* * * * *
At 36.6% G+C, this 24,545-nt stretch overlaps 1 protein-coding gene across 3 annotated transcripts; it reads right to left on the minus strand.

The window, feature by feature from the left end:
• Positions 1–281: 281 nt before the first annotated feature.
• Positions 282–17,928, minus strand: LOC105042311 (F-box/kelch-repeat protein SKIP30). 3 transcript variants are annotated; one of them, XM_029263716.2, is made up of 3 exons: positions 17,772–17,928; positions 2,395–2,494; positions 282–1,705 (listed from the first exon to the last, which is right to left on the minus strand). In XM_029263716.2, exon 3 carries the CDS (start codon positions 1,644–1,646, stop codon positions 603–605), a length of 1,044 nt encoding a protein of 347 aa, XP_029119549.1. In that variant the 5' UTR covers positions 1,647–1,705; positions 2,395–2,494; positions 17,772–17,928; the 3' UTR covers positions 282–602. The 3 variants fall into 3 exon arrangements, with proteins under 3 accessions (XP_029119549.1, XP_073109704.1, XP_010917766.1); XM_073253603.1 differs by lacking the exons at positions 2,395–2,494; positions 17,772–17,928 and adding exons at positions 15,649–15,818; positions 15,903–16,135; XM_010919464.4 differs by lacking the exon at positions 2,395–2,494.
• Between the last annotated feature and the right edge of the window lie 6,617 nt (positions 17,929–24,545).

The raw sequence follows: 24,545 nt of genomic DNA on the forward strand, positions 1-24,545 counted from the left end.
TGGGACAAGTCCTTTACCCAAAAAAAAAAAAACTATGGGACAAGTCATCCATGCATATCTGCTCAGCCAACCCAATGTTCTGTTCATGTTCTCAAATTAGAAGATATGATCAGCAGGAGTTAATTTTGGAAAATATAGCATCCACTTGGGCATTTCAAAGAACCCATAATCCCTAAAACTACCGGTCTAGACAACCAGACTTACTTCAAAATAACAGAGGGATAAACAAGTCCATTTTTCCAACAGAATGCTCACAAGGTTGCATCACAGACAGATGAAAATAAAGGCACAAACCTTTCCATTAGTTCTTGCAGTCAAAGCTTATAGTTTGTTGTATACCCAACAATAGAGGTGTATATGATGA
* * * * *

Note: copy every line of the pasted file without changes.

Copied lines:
At 36.6% G+C, this 24,545-nt stretch overlaps 1 protein-coding gene across 3 annotated transcripts; it reads right to left on the minus strand.

The window, feature by feature from the left end:
• Positions 1–281: 281 nt before the first annotated feature.
• Positions 282–17,928, minus strand: LOC105042311 (F-box/kelch-repeat protein SKIP30). 3 transcript variants are annotated; one of them, XM_029263716.2, is made up of 3 exons: positions 17,772–17,928; positions 2,395–2,494; positions 282–1,705 (listed from the first exon to the last, which is right to left on the minus strand). In XM_029263716.2, exon 3 carries the CDS (start codon positions 1,644–1,646, stop codon positions 603–605), a length of 1,044 nt encoding a protein of 347 aa, XP_029119549.1. In that variant the 5' UTR covers positions 1,647–1,705; positions 2,395–2,494; positions 17,772–17,928; the 3' UTR covers positions 282–602. The 3 variants fall into 3 exon arrangements, with proteins under 3 accessions (XP_029119549.1, XP_073109704.1, XP_010917766.1); XM_073253603.1 differs by lacking the exons at positions 2,395–2,494; positions 17,772–17,928 and adding exons at positions 15,649–15,818; positions 15,903–16,135; XM_010919464.4 differs by lacking the exon at positions 2,395–2,494.
• Between the last annotated feature and the right edge of the window lie 6,617 nt (positions 17,929–24,545).

The raw sequence follows: 24,545 nt of genomic DNA on the forward strand, positions 1-24,545 counted from the left end.
TGGGACAAGTCCTTTACCCAAAAAAAAAAAAACTATGGGACAAGTCATCCATGCATATCTGCTCAGCCAACCCAATGTTCTGTTCATGTTCTCAAATTAGAAGATATGATCAGCAGGAGTTAATTTTGGAAAATATAGCATCCACTTGGGCATTTCAAAGAACCCATAATCCCTAAAACTACCGGTCTAGACAACCAGACTTACTTCAAAATAACAGAGGGATAAACAAGTCCATTTTTCCAACAGAATGCTCACAAGGTTGCATCACAGACAGATGAAAATAAAGGCACAAACCTTTCCATTAGTTCTTGCAGTCAAAGCTTATAGTTTGTTGTATACCCAACAATAGAGGTGTATATGATGA